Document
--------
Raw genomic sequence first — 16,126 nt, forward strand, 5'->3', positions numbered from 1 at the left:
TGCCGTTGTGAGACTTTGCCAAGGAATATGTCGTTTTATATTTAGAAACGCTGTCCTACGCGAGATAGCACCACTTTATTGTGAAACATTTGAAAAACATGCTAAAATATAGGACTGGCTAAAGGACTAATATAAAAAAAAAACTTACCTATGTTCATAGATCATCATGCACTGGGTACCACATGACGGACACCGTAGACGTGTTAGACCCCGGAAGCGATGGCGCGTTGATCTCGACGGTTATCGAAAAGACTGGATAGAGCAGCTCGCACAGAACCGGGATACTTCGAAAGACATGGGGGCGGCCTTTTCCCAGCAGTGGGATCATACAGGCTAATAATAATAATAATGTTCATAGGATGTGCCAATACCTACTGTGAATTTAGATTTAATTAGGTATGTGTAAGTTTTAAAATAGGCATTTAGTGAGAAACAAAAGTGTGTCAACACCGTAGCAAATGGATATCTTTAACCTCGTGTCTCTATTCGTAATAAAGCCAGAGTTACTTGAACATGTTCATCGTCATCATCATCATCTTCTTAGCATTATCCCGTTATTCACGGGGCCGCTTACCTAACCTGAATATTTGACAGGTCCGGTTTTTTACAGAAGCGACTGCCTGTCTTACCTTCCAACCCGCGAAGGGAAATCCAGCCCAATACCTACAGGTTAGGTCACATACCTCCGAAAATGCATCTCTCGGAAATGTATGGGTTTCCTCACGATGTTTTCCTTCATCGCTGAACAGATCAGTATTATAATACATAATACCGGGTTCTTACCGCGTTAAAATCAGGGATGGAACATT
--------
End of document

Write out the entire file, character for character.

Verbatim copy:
Raw genomic sequence first — 16,126 nt, forward strand, 5'->3', positions numbered from 1 at the left:
TGCCGTTGTGAGACTTTGCCAAGGAATATGTCGTTTTATATTTAGAAACGCTGTCCTACGCGAGATAGCACCACTTTATTGTGAAACATTTGAAAAACATGCTAAAATATAGGACTGGCTAAAGGACTAATATAAAAAAAAAACTTACCTATGTTCATAGATCATCATGCACTGGGTACCACATGACGGACACCGTAGACGTGTTAGACCCCGGAAGCGATGGCGCGTTGATCTCGACGGTTATCGAAAAGACTGGATAGAGCAGCTCGCACAGAACCGGGATACTTCGAAAGACATGGGGGCGGCCTTTTCCCAGCAGTGGGATCATACAGGCTAATAATAATAATAATGTTCATAGGATGTGCCAATACCTACTGTGAATTTAGATTTAATTAGGTATGTGTAAGTTTTAAAATAGGCATTTAGTGAGAAACAAAAGTGTGTCAACACCGTAGCAAATGGATATCTTTAACCTCGTGTCTCTATTCGTAATAAAGCCAGAGTTACTTGAACATGTTCATCGTCATCATCATCATCTTCTTAGCATTATCCCGTTATTCACGGGGCCGCTTACCTAACCTGAATATTTGACAGGTCCGGTTTTTTACAGAAGCGACTGCCTGTCTTACCTTCCAACCCGCGAAGGGAAATCCAGCCCAATACCTACAGGTTAGGTCACATACCTCCGAAAATGCATCTCTCGGAAATGTATGGGTTTCCTCACGATGTTTTCCTTCATCGCTGAACAGATCAGTATTATAATACATAATACCGGGTTCTTACCGCGTTAAAATCAGGGATGGAACATT